Cruising aboard a luxury ship is the sort of rarefied travel experience most of us can only fantasise about. There are only a few cruise lines the priciest afloat where one finds caviar and bubbly served before dinner by a white-glove butler or very seasoned room steward. Men in black tie and women in elegant gowns dine in intimate restaurants on the finest food afloat, served by the most experienced crew in the world. And these ships cruise to the most exotic parts of the globe, with top lecturers aboard who are experts in
the areas visited.
So what do you actually get for the extra you pay for a luxury cruise?
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What's so special about LUXURY cruises?
OV and Carnival are popular for a reason.
The cruising lifestyle described above sounds surrealistic, and frankly quite unreal
- not suited to 80% of normal humanity. ;)
I don't own a tux and won't be buying one to cruise.
I don't mind throwing on a blazer for the odd Formal/Elegant Night here and there
but to be paying Big Bucks to have to dress up every evening..
...I don't think so!
Last edited by Aplmac, Barbados; 13th July 2009 at 04:55 PM.
13th July 2009, 05:37 PM #3Midship Man Member
- Join Date
- Jun 2009
I'm not sure why you've posted a photo of OV2 AplMac, but as you can see I spotted her in Curacao docked in what I thought was an appropriate spot.
Despite studying the ship carefully I couldn't work out how passengers see the sea without looking through a window - unless they stand at the very top and use binoculars! Where's the promenade deck?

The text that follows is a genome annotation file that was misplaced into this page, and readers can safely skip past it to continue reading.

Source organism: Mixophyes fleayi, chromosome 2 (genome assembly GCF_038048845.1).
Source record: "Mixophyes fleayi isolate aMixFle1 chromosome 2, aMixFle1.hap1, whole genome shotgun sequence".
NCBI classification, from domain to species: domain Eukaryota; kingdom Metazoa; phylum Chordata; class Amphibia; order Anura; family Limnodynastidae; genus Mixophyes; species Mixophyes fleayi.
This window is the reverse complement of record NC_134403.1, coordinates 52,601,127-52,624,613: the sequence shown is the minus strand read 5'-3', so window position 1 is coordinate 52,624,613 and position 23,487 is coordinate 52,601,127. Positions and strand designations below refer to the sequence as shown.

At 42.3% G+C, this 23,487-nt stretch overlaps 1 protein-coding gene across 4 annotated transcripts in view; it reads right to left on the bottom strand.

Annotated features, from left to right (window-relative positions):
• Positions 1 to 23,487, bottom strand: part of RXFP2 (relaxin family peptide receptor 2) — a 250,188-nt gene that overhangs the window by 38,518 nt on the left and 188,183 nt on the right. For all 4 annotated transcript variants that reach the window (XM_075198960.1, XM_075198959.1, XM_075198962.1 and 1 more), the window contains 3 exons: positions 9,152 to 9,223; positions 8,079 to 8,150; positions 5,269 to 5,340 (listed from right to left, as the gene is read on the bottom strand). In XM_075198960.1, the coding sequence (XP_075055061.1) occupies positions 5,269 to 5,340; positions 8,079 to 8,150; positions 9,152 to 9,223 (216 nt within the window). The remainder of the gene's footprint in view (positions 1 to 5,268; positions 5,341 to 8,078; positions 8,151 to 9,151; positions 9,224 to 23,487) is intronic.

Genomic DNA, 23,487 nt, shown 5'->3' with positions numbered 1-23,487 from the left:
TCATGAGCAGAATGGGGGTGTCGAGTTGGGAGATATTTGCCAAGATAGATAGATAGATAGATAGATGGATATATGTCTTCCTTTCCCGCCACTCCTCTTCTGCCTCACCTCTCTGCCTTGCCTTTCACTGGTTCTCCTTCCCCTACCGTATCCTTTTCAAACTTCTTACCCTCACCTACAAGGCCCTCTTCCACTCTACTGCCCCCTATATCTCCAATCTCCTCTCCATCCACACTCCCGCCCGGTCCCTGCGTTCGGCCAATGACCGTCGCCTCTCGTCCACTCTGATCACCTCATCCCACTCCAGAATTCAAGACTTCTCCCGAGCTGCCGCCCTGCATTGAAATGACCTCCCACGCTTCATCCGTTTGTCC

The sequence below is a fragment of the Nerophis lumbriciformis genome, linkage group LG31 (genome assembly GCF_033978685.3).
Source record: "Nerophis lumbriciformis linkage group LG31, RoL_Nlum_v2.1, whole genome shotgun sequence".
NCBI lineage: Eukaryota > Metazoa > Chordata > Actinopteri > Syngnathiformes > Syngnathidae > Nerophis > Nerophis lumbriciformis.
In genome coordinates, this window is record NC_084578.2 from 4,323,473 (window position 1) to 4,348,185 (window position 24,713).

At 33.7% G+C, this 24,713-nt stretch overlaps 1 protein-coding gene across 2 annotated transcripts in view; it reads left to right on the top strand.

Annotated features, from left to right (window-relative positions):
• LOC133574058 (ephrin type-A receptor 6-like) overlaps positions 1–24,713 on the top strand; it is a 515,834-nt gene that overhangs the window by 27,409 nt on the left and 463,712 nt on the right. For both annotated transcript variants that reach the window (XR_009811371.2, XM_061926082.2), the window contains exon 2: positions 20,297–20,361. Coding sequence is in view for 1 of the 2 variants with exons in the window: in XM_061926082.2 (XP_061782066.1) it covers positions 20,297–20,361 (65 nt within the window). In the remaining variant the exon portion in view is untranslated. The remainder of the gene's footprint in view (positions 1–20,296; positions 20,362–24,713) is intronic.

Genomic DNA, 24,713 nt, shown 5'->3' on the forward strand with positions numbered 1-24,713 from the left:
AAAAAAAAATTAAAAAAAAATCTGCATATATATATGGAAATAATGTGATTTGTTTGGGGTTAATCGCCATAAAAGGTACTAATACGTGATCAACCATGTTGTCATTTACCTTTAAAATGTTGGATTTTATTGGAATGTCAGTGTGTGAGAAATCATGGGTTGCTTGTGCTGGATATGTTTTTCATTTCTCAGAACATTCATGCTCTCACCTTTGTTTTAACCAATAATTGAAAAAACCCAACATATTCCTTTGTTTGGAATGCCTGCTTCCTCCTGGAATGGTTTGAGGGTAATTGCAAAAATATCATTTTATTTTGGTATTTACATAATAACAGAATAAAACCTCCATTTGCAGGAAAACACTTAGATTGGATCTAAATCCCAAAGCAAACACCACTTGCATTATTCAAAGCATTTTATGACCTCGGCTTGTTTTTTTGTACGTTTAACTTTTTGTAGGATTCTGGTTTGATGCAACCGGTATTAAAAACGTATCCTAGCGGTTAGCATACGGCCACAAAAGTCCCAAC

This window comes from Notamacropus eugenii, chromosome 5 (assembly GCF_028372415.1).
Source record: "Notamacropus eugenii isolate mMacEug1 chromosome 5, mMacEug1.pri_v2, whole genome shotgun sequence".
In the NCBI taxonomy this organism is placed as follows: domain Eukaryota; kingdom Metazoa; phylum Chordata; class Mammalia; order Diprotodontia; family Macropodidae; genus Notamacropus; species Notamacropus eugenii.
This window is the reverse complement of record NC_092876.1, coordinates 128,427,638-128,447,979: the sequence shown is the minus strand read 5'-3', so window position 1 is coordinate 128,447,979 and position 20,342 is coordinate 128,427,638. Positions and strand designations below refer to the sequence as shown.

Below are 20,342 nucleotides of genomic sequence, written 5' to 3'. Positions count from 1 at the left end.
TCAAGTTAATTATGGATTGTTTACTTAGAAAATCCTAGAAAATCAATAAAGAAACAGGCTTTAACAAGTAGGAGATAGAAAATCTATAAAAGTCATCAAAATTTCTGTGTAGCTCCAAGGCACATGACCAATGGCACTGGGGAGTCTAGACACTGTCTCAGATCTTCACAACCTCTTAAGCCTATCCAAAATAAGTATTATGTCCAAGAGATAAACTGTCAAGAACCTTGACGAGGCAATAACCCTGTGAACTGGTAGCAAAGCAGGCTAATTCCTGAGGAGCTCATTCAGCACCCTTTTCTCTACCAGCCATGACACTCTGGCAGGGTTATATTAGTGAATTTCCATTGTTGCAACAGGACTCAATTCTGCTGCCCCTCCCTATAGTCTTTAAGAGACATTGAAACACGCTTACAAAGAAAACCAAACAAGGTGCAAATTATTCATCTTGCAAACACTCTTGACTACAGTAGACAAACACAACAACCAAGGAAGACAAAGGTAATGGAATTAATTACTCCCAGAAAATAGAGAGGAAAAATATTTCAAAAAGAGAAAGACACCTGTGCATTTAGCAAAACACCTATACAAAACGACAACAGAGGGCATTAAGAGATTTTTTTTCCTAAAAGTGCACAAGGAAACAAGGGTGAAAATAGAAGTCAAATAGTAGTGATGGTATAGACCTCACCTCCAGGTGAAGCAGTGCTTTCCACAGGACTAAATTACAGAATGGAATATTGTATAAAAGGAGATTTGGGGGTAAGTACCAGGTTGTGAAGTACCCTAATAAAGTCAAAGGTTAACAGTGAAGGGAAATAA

Dave (the cruise snob)
13th July 2009, 06:03 PM #5Midship Man Member
- Join Date
- Jun 2009
"The promenade deck is a deck found on several types of passenger ships and riverboats. It usually extends from bow to stern, on both sides, and includes areas open to the outside, resulting in a continuous outside walkway suitable for promenading, (ie, walking) thus the name.
On modern cruise ships with superstructures as high and broad as the hull, the promenade deck is often largely enclosed, with railing-lined "cutouts" and wooden decking to recall the old days. The promenade may be used for jogging as well as walking, and signs indicate the mileage." (Wikipedia - My bold italics.)
Got it! I can spot the 'cutouts' now...
Dave (Fred. Olsen fan) ;)
Last edited by Dave, Whitstable; 13th July 2009 at 08:46 PM.
13th July 2009, 08:27 PM #6
This to me is the ultimate of what cruising is really about. Being treated like a princess.....oh Yes!;) Being served tea by men in white gloves. Caviar and Champagne ... oh Yes. I'll just carry on dreaming...
18th July 2009, 04:26 AM #7
18th July 2009, 11:21 AM #8
Luxury versus days at sea
We love both Silversea and Seabourn and all the attendant luxuries but for us they are either a cruise for a special occasion or one that is a real, "can't miss that" bargain.
The main deciding factor is that for every one day aboard a luxury cruise ship I can have two and often three on a very good cruise ship. So it's no contest really.
I can appreciate what Aplmac is saying but to be honest Ocean Village and it's style has never suited me nor can they give me what I want so I have never even thought of using them. Secondly although I agree that Ocean Village is cruising there is no way it comes into any catagory approaching Luxury Cruising. ......Neil
-right out of our home port, ten minutes away from the house.
That's a huge factor! ;)
Indeed OV's a far cry from Luxury Cruising...kinda basic
but what the heck..all part of life's learning experience!
The food was good, and because our cruise was Jan. 2-9
the ship was still decorated for Christmas, so it looked passable.
OV2 pulls away from St.Kitts.
We liked OV2 enough to book again
-this time for a Western Med cruise, with un-decorated ship.
Again it was 'OK' and the food was good
and we got to see the Med!
Would I book it again? Maybe Maybe not.
Having also cruised on Carnival ships, OV2 seems rather basic.